Categories
Purple Rain, 1984

Purple Rain (Verse 3)

Note: This is my third and last post on “Purple Rain”: a song of such monumental importance to Prince’s creative arc that I’ve opted to split my analysis into parts. If you haven’t already, please read Parts 1 and 2 first.

Categories
Welcome 2 America, 2011

Hot Summer

We’re now exactly one week out from the release of Prince’s shelved 2011 album Welcome 2 America–i.e., just enough time for Sony Legacy to push out one last promotional single to streaming services and, uh, TikTok. As a certified Old, I don’t have much to say about the last bit; but I can certainly share my thoughts about the song itself.

“Hot Summer” is one of a handful of tracks on Welcome 2 America that stretches the definition of “previously unreleased.” Prince premiered the song on Minnesota Public Radio station 89.3 The Current on his 52nd birthday, June 7, 2010, shortly after a heat wave pushed the temperature in Minneapolis to a record-breaking 95 °F on May 24. Initial reactions were, to put it kindly, mixed. Music blog Stereogum compared the song variously to Rick Springfield’s “Jessie’s Girl” (!) and Hanna-Barbera mascot-suit bubblegum act the Banana Splits (!!), before concluding, “At least the lyrics are positive.” A 35-page thread on prince.org began with tepid praise but swiftly descended into mayhem, with arguments over whether the woman singing the hook was Janelle Monae (it’s Liv Warfield) and much hand-wringing over Prince’s “decline in writing ability.” Perhaps the most trenchant burn came a little less than two years later, when ex-Family frontman Paul Peterson responded to a subliminal swipe from Prince by remixing the track into a parody ad for Midwestern home improvement chain Menards.

Categories
Ephemera, 1983 Patreon Exclusives

Patreon Exclusive Bonus Track: 1983 Piano Rehearsal

At this point, it’s customary to marvel at the sheer, staggering amount of music Prince recorded. His finished recordings number in the hundreds, if not the thousands: enough, to borrow a cliché that became ubiquitous after the Vault was cracked open in 2016, to fill an album a year for the next 100 years; or, to put it in more personally meaningful terms, enough to keep me working on this goddamn blog until roughly the end of my natural life. But the mind truly boggles when one considers that those “finished recordings” are only the tip of the iceberg. Beneath the surface are hundreds more hours of rehearsals and rough sketches recorded for private use–only a fraction of which are ever likely to see the light of day.

By this reckoning, the solo piano rehearsal officially released in 2018 as Piano & A Microphone 1983 is not, in itself, remarkable; it’s just one of countless other “work tapes,” as former Revolution keyboardist Lisa Coleman describes them in her liner notes, by an artist for whom making music was an avocation as much as a vocation (Coleman 3). Prince Estate lead archivist Michael Howe told Newsweek that when he found the recording–a standard, consumer-grade TDK SA-60 cassette with two tracks, “Cold Coffee & Cocaine” and “Why the Butterflies,” listed in Prince’s handwriting–it was in a box with “[l]iterally thousands” of other tapes (Schonfeld 2018). But what it lacks in uniqueness, it makes up for in historical importance: capturing, with near-unrivaled intimacy, a snapshot of Prince’s creative process on the very cusp of the career-defining success of Purple Rain.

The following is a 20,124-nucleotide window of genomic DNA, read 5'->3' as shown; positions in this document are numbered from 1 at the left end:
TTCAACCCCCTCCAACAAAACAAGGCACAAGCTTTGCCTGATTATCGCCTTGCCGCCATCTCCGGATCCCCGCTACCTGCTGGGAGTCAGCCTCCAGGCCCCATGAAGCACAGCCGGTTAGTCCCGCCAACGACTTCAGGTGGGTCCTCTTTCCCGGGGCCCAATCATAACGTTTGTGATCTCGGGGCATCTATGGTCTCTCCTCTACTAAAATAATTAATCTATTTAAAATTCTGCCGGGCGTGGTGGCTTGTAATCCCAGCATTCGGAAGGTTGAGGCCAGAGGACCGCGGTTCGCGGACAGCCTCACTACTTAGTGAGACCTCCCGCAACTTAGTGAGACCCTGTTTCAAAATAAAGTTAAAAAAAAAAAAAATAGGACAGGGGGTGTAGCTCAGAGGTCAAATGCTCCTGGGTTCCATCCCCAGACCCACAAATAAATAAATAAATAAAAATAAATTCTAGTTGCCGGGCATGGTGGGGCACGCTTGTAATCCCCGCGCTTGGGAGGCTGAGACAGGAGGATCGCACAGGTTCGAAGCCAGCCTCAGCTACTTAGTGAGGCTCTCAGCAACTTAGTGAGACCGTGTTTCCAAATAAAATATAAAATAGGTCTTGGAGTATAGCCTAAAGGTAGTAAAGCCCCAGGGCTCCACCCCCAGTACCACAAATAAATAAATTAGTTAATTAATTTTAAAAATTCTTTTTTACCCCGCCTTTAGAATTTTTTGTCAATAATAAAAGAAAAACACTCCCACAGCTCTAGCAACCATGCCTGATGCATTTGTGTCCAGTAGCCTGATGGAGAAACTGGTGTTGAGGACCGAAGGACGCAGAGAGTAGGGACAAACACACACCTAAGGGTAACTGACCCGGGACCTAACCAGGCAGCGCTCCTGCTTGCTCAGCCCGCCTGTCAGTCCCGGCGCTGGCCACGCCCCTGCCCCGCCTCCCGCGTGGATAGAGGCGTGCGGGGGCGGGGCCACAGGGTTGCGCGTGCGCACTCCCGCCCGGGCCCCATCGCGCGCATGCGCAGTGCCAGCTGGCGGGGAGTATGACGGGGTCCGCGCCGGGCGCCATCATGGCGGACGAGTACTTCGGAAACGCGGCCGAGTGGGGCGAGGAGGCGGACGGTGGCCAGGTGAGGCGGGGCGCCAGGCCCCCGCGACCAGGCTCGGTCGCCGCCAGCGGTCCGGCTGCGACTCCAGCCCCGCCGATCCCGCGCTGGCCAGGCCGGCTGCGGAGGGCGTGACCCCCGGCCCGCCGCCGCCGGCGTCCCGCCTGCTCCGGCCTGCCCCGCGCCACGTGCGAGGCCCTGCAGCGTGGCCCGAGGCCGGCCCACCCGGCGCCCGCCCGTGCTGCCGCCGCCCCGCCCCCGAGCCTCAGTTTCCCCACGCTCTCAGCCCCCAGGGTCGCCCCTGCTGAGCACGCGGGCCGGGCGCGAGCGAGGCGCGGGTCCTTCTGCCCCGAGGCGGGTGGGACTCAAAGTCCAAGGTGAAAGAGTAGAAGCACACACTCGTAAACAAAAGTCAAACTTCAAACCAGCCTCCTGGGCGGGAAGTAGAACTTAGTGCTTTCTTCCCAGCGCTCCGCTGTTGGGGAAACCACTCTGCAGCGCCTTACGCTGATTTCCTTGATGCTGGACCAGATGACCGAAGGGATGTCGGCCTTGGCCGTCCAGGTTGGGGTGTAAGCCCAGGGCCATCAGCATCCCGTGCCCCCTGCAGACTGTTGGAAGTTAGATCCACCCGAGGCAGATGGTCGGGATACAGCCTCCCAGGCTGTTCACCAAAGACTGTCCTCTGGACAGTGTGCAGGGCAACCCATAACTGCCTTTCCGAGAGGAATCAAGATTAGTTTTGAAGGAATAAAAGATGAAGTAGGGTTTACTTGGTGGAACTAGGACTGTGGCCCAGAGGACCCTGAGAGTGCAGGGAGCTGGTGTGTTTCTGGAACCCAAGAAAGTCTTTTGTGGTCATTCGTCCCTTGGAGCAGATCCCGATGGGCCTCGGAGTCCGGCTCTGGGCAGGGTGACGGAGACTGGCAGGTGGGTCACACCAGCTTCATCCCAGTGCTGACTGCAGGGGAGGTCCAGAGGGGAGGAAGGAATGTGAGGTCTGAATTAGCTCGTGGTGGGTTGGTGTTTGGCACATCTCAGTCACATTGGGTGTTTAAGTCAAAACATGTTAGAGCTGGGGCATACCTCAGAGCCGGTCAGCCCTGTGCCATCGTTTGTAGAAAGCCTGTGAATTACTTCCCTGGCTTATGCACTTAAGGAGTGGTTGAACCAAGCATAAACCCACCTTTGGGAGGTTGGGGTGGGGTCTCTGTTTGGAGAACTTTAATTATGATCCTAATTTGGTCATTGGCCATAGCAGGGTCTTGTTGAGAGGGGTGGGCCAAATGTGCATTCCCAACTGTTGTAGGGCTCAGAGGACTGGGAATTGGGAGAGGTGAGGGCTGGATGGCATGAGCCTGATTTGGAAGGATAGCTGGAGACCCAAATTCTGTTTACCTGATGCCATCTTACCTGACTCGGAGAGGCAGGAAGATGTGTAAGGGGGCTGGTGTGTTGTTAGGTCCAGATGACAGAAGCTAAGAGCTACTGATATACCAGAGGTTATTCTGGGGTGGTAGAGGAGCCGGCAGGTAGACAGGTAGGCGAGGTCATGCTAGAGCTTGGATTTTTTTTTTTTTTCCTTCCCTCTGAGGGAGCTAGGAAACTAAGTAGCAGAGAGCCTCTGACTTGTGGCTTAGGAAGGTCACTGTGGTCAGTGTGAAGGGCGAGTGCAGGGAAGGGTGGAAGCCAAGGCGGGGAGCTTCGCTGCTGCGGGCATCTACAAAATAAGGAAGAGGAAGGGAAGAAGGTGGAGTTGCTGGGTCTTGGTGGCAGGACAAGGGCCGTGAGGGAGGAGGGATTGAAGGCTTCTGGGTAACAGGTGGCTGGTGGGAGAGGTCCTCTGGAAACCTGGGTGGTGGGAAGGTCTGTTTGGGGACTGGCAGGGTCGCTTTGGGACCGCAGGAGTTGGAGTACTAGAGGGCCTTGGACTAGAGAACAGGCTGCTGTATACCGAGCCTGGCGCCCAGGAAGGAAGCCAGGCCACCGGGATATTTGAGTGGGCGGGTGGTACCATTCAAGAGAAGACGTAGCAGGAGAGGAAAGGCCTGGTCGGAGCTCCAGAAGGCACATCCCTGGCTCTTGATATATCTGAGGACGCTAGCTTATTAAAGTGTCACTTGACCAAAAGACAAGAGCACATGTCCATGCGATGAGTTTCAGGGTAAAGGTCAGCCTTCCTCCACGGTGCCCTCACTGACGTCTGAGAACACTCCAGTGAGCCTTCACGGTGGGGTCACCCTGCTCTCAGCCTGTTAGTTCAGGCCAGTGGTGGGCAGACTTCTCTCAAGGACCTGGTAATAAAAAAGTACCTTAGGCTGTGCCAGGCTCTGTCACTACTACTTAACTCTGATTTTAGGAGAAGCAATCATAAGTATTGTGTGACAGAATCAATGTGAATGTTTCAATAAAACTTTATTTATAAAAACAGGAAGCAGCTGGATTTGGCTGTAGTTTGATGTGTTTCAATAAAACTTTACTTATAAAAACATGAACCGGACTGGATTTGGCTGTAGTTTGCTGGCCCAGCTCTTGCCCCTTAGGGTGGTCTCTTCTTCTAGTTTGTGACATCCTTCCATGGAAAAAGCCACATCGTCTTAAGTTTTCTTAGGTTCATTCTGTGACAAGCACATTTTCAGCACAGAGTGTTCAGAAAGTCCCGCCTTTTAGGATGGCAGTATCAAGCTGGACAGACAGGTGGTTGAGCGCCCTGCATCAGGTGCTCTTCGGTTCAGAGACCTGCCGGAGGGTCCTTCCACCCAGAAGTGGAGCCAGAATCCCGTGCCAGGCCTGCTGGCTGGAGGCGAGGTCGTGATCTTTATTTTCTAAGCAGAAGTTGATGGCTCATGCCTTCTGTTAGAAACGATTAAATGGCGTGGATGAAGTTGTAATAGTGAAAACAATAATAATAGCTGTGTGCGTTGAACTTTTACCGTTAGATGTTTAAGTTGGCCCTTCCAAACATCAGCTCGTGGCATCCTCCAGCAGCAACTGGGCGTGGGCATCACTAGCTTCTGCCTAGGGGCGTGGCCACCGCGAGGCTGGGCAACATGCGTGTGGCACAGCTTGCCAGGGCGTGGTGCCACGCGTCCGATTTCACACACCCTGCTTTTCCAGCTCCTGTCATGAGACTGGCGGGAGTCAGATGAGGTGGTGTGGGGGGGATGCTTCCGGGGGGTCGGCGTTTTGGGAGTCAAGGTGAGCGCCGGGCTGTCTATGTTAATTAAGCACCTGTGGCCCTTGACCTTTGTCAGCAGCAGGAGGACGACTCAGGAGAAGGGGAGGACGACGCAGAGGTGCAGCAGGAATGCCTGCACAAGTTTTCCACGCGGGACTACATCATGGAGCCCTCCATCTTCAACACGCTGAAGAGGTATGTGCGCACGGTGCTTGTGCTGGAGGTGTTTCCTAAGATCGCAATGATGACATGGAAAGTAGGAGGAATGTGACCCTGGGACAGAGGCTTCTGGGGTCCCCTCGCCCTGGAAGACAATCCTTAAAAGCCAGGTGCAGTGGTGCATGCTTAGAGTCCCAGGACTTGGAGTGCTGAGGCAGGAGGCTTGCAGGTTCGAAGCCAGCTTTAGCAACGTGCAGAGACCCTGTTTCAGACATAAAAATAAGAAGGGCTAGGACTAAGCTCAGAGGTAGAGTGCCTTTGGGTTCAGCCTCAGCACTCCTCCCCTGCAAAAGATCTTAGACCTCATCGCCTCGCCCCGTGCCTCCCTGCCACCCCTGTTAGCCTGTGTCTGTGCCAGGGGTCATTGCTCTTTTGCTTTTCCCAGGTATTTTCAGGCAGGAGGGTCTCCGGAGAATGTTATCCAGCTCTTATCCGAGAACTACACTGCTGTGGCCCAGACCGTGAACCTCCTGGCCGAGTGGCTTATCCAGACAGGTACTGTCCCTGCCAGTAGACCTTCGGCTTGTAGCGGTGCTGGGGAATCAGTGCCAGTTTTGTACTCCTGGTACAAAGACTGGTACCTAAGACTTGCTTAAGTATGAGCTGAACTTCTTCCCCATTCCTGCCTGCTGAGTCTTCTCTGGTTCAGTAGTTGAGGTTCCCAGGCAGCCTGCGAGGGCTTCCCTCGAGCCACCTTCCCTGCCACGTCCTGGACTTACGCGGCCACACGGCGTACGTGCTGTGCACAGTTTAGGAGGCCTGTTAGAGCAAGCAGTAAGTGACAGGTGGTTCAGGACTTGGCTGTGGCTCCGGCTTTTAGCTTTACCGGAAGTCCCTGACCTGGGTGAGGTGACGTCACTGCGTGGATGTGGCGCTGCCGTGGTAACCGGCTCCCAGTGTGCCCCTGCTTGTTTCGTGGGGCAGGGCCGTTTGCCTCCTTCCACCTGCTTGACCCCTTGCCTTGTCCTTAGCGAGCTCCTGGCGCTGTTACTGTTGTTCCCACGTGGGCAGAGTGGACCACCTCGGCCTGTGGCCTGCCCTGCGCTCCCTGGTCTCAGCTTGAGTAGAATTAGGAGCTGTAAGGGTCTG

Categories
Ice Cream Castle, 1984

Jungle Love

Prince, as was his wont, had already moved on to his next phase by the time the 1999 tour entered its final stretch in March 1983. The centerpiece of his master plan was, of course, the untitled film project that would become Purple Rain; but he also intended to cement his musical dominance with follow-up albums by the 1999-era “Triple Threat” of himself, the Time, and Vanity 6. Much as he had a year before, he focused on the Time first: booking a few days at Sunset Sound in Los Angeles before playing the Universal Amphitheatre and San Diego Sports Arena on March 28 and 29, respectively.

The Time’s first two albums had been cut primarily by Prince and singer/studio drummer Morris Day alone; for the new project, however, Prince allowed the rest of the band to take on a more active role. “They played on a lot of the stuff,” former Sunset Sound engineer Peggy McCreary told sessionographer Duane Tudahl–though Prince remained the unquestioned “leader of what was going on” (Tudahl 2018 64). The Artist Formerly Known as Jamie Starr was even willing to share songwriting duties, basing “Jungle Love” on an instrumental demo by guitarist Jesse Johnson.

Categories
Uncategorized

Press Rewind: “America”

It feels like forever since the last time I guested on Jason Breininger’s Press Rewind podcast, but I came back this month to talk about “America,” the third and final chapter of Prince’s informal “Cold War Trilogy.” As always, it was a very fun (and long!) conversation; I’m not sure what was going on with my Skype connection that made it sound like I recorded my voice on a wax cylinder, but I hope you enjoy the episode anyway:

Press Rewind: “America”

For anyone eagerly awaiting the return of my own podcast, I assure you it’s coming! There is still a lot of editing left to do, however, so I would put the current ETA at next week for patrons, the week after for everyone else. Thank you for your patience.